ABERNETHY: And also, while we’re talking about stuff back here, are religious groups doing enough to try to deal with these awful problems, the immigration, the—everything?
LAWTON: Faith groups have been involved in some of these conversations. Whether they’ve done enough, of course, it’s probably never enough, depending on who you speak with, but the conversations that we’re having, both, I think, concerns about the criminal justice system in America, the police shootings and all of that, but there’s also been concern about some of the rhetoric that we’ve been hearing in this country, some of it tied to the election and various candidates, various campaigns, but concerns that racism and anti-immigrant sentiment, and some of these negative kinds of feelings, that maybe have always been there but are coming to the fore in a new way. So you’ve seen hate crimes on the rise.
ABERNETHY: But has that been spurred by the campaign?
DIONNE: Well, I think it has. But I think the other thing interesting about Black Lives Matter is that you’ve seen a lot of ferment between the African-American community—the Black Lives Matter movement, unlike the civil rights movement, did not primarily come out of the churches. The black church has been, is one of the most important institutions in our society, but the leadership of Black Lives Matter was younger and more secular. And while there are a lot of clergy involved, there’s a lot of dialogue involved, I think we’re going to sort of watch this movement, because it’s sort of a new stage in African-American politics in which the church, rather than being the leading force, is finding its way, and as to how it relates to something that arose spontaneously.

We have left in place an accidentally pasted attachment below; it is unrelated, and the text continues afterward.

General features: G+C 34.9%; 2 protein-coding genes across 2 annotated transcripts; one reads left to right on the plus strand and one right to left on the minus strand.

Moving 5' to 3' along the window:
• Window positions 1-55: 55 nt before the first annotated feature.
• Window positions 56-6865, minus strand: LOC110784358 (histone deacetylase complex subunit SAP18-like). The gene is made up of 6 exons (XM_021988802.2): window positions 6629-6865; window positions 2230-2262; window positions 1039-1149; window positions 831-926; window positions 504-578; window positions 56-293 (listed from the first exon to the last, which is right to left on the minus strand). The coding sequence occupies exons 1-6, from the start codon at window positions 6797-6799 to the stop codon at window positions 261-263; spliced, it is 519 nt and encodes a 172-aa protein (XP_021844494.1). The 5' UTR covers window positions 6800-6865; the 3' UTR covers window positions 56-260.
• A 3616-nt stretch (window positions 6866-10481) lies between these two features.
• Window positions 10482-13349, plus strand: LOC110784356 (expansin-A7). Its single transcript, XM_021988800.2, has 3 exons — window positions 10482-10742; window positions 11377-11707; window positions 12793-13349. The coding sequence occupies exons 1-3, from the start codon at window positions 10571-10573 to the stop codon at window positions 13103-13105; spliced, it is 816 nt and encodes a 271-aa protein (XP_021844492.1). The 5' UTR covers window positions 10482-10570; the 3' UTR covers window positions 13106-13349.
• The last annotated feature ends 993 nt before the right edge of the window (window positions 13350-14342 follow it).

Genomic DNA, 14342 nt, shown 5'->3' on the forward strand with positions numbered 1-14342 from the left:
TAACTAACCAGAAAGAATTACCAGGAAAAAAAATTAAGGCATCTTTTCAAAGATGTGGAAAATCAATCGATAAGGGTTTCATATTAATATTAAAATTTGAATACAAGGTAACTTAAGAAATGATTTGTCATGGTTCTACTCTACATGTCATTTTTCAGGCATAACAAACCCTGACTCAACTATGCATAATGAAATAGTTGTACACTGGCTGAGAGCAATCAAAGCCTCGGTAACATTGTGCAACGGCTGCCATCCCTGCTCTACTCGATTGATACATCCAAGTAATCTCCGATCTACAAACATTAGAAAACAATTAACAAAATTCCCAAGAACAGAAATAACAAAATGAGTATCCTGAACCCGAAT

SOKOLOVSKY: But I think it does bring us back to the campaign, in that there was a reaction to the Black Lives Matter in a kind of white-identity movement that was—in that whites are feeling like another minority in America.
ABERNETHY: Is it the white Protestants that in the past year fell in number below 50 percent for the first time in the country’s history?